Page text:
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Flickr CC

John Legere was coy when asked about T-Mobile's future on today's earnings call, emphasizing that the company has a number of options:

We are a healthy, growing franchise. If we choose to, we can continue to drive growth on our own…or participate in various forms of consolidation.

Why we're watching: Industry analysts have for months speculated that T-Mobile and Sprint, the 3rd and 4th biggest U.S. wireless companies, would try to merge now that Republicans are in charge in Washington. (Obama-era regulators signaled they would not look kindly on a merger of two of the four national carriers.) Last week, Softbank Chairman Masayoshi Son, who is a majority shareholder in Sprint, said he was keeping his options open, Reuters reported. Legere's comments show he's open to options as well, and also said Sprint and other wireless carriers were showing signs of "desperation" in the cut-throat wireless market.

In context: Industry consolidation talks are ramping up across the board as companies try to deliver compelling content and faster services to mobile consumers, underscored by AT&T's proposed takeover of Time Warner and rumored talks of a merger of Verizon and Charter Communications. "There are always industry consolidations driven in the worst way for some people, which is 'look at me, I need help.'...Sprint is clearly playing the game," Legere said. "They are a candidate to be a part of a greater organization." He also noted that satellite provider Dish Network is in a position for a deal.

What's next: Merger talks can't happen yet for companies participating in the FCC's ongoing spectrum auction, which is expected to wrap up in the next month or two. Analysts are expecting wireless M&A discussions to pick up after that. Legere said the regulatory environment is now more receptive "to consider structural change to our industry, which I think is positive for our company."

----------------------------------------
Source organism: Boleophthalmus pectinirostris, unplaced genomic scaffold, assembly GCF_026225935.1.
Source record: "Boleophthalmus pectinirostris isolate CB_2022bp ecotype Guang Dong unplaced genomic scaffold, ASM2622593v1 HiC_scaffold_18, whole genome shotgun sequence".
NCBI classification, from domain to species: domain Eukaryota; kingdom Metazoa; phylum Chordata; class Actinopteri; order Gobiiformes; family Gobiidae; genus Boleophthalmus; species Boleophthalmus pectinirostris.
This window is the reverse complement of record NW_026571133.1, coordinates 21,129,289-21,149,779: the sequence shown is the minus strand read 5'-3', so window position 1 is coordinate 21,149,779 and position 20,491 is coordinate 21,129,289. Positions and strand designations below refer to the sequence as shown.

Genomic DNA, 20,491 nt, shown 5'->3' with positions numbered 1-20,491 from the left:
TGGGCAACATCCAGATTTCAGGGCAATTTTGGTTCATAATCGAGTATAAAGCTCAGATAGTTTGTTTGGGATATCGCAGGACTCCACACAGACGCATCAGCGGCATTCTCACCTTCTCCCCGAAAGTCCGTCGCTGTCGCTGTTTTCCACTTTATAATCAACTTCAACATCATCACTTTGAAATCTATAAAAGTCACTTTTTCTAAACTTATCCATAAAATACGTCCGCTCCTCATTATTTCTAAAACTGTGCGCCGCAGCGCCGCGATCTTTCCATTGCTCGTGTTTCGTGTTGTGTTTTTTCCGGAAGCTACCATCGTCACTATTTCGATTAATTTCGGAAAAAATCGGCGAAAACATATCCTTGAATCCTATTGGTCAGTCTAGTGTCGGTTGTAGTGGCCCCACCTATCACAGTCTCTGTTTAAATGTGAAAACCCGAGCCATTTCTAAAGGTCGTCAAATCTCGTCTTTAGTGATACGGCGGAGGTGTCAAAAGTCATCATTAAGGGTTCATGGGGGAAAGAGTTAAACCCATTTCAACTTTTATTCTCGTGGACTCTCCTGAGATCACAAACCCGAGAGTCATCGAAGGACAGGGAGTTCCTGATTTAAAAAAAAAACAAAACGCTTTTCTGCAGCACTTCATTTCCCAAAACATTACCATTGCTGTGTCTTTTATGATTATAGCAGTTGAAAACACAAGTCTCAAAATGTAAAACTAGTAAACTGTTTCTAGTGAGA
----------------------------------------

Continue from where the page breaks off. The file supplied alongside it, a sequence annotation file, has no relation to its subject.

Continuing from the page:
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President Biden's plan to accelerate the reopening of K-8 schools faces major challenges from a still out-of-control pandemic and more contagious coronavirus variants.

Why it matters: The longer American kids miss in-person schooling, the further they fall behind. But the uncertain state of the science on the role young children play in the pandemic continues to complicate efforts to reopen schools.

Focus group: Former Trump voters say he should never hold office again

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"Relief" is the top emotion some swing voters who used to support Donald Trump say they felt as they watched President Biden's swearing-in, followed by "hope."

Why it matters: For voters on the bubble between parties, this moment is less about excitement for Biden or liberal politics than exhaustion and disgust with Trump and a craving for national healing. Most said Trump should be prohibited from ever holding office again.

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